Dublin, 23 October 2018
The Irish Council for Civil Liberties (ICCL) has welcomed the announcement by the government to implement a multi-disciplinary framework, known as “humanitarian forensic action”, in order to identify the remains of those buried in an unmarked grave at the former Mother and Baby Home in Tuam.
ICCL director Liam Herrick said:
“This is the only appropriate response possible by the State, given that the human rights violations against former residents of these mother and baby homes are ongoing. There are still people who are searching for information on what happened to their loved ones and those people have a right to that information, as well as to the broader truth of how the system operated”.
In August, ICCL said that the system of forcibly separating unmarried mothers from their children and of burying infants in unmarked graves could constitute a system of enforced disappearances, widely considered one of the gravest possible human rights violations. We called on the State to ensure that family members of children who were forcibly disappeared, either through forced adoption or unidentified burials while in institutional care, were given information about the children’s fate and whereabouts.
We today reiterate this call to provide rights to information to all those who survived this cruel and inhumane system. This means that the bodies of children in the Tuam grave must be exhumed and identified to the extent possible, and that all possible information about their circumstances of death given to their family members. It means that the Government must introduce legislation to provide explicit rights to personal files for adopted people, natural parents, all individuals who experienced institutional abuse, and the family members of those who died in institutions. The Government should also move to create an independent national archive of administrative records, personal records and witness testimony relating to the system of forced family separation in Ireland.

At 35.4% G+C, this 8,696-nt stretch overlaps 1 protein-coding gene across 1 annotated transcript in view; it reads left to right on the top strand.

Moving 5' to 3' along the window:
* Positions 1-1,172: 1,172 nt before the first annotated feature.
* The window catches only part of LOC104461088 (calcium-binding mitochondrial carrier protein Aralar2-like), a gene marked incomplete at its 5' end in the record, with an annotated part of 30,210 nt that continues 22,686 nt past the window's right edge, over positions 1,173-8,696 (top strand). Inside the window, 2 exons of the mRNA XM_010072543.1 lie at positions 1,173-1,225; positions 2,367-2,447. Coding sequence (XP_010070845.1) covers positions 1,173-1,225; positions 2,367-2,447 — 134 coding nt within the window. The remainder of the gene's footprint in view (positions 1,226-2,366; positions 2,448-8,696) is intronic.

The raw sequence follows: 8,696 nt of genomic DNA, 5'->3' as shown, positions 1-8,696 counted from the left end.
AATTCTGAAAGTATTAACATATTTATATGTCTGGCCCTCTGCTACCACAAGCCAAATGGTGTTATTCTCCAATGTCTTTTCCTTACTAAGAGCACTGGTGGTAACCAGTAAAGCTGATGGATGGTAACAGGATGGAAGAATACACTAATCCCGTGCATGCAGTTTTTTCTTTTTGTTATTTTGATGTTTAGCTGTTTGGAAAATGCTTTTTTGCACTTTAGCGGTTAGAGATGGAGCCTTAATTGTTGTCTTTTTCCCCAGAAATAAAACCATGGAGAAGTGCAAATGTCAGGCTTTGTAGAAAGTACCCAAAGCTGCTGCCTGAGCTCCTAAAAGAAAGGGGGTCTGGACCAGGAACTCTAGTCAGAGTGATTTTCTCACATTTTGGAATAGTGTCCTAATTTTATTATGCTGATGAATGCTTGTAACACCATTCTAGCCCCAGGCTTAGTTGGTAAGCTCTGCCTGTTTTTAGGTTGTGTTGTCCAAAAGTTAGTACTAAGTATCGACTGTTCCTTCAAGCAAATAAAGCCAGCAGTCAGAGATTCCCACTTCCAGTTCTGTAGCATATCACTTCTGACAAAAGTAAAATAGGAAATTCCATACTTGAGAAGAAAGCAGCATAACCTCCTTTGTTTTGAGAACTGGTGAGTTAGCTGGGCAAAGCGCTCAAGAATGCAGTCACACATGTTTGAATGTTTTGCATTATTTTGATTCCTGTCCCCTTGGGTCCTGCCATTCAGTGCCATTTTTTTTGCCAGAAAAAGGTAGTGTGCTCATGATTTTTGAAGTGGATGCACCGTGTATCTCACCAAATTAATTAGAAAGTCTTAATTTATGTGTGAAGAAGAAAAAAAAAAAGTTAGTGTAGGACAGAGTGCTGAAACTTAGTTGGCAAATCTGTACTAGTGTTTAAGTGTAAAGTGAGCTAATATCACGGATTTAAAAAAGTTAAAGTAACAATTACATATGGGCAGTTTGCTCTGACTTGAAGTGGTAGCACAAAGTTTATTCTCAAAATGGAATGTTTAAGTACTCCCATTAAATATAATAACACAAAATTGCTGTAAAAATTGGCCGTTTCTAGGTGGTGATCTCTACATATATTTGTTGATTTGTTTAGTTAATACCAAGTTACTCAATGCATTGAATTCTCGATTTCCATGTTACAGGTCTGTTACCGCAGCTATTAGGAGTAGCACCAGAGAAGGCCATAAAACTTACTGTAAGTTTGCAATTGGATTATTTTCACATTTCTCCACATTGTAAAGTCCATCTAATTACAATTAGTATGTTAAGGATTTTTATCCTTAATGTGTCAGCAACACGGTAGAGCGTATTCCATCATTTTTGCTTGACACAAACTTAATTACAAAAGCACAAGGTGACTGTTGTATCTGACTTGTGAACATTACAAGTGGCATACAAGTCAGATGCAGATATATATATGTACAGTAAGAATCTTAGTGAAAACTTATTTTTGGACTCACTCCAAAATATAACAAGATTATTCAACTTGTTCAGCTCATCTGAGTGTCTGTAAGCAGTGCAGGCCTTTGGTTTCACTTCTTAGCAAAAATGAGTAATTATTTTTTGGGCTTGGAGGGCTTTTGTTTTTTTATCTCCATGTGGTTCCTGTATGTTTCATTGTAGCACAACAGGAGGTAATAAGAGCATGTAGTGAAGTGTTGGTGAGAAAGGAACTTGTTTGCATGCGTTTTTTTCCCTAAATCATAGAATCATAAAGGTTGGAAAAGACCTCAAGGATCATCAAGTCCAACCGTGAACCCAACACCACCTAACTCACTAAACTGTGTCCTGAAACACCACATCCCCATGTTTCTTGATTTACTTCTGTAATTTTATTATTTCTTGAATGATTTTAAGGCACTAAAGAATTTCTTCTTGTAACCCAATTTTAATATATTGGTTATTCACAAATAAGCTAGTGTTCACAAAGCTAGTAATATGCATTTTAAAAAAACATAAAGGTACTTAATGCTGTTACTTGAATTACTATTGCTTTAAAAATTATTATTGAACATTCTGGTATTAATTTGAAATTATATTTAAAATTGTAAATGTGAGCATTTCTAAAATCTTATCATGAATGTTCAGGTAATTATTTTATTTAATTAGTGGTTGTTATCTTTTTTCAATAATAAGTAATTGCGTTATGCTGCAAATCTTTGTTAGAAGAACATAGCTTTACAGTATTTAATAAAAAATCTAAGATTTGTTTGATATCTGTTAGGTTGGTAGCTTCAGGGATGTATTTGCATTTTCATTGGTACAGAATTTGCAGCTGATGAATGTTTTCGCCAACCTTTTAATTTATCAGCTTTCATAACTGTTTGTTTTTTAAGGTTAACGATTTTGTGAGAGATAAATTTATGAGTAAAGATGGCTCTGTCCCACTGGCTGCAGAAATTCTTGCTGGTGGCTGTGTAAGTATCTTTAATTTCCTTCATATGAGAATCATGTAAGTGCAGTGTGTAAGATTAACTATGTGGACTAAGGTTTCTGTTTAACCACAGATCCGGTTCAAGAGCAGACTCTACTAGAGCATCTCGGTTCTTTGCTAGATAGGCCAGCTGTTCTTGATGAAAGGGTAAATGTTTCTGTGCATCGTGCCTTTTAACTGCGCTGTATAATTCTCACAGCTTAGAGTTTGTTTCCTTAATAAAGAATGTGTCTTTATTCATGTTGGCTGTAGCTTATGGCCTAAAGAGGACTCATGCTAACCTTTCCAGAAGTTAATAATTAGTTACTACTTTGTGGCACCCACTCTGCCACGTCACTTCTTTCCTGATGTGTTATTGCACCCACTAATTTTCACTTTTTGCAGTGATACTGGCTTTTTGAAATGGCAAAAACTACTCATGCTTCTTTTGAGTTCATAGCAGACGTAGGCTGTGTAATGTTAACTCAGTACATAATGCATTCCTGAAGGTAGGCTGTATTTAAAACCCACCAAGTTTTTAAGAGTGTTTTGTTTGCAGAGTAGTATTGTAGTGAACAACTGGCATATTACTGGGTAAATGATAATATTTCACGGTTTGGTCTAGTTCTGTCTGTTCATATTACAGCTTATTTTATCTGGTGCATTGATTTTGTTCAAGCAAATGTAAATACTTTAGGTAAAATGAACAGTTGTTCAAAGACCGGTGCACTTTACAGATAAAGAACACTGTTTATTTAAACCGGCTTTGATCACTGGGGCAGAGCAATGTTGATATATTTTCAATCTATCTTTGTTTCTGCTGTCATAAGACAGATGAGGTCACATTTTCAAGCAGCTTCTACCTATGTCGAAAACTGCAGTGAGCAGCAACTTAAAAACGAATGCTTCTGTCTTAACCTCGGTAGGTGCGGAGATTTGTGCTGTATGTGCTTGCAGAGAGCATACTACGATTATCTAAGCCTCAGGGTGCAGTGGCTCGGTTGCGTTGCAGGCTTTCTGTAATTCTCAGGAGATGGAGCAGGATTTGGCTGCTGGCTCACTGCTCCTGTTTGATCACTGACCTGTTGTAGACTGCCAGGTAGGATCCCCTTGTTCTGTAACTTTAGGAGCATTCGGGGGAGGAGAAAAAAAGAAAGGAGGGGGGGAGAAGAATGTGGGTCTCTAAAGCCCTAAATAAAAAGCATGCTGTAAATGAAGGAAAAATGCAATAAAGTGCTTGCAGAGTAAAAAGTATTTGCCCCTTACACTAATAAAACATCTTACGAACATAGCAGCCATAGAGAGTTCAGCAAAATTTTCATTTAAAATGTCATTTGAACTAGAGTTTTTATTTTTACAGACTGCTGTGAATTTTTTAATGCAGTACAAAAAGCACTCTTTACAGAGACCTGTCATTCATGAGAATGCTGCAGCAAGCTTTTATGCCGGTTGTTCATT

We reiterate our call on the Government to ratify the UN Convention for the Protection of All Persons from Enforced Disappearance, which it has already signed but not yet ratified.
Enforced disappearance is recognised as a crime against humanity when widespread or systematic. Under international law, an enforced disappearance occurs when a person is detained or abducted with the involvement of the State, following which the State refuses to disclose their fate or whereabouts. It is unique in international law in that it is considered an ongoing crime until family members have been informed by the State as to the fate and whereabouts of their relative. Last year a European Parliament Committee recognised that a similar system in Spain – that of the ‘stolen babies’ – constituted a crime against humanity.
Liam Herrick: email@example.com 087 2351374
For media queries:
Sinéad Nolan: firstname.lastname@example.org 087 4157162
Notes for editors:
The United Nations Declaration on the Protection of All Persons from Enforced Disappearances, UNGA Res 47/133 (1 December 1992) UN Doc A/RES/47/133 (http://www.un.org/documents/ga/res/47/a47r133.htm) explains that ‘enforced disappearances’ occur when
‘persons are arrested, detained or abducted against their will or otherwise deprived of their liberty by officials of different branches or levels of Government, or by organized groups or private individuals acting on behalf of, or with the support, direct or indirect, consent or acquiescence of the Government, followed by a refusal to disclose the fate or whereabouts of the persons concerned or a refusal to acknowledge the deprivation of their liberty, which places such persons outside the protection of the law’.
According to the UN Committee Against Torture, redress for crimes against humanity requires restitution, compensation, rehabilitation, satisfaction and the right to the truth, and guarantees of non-repetition. The UN Committee Against Torture General Comment No 3 on redress:
‘Implementation of article 14 by States parties’ (13 December 2012) UN Doc CAT/C/GC/3 para 2. Available at: http://www.refworld.org/docid/5437cc274.html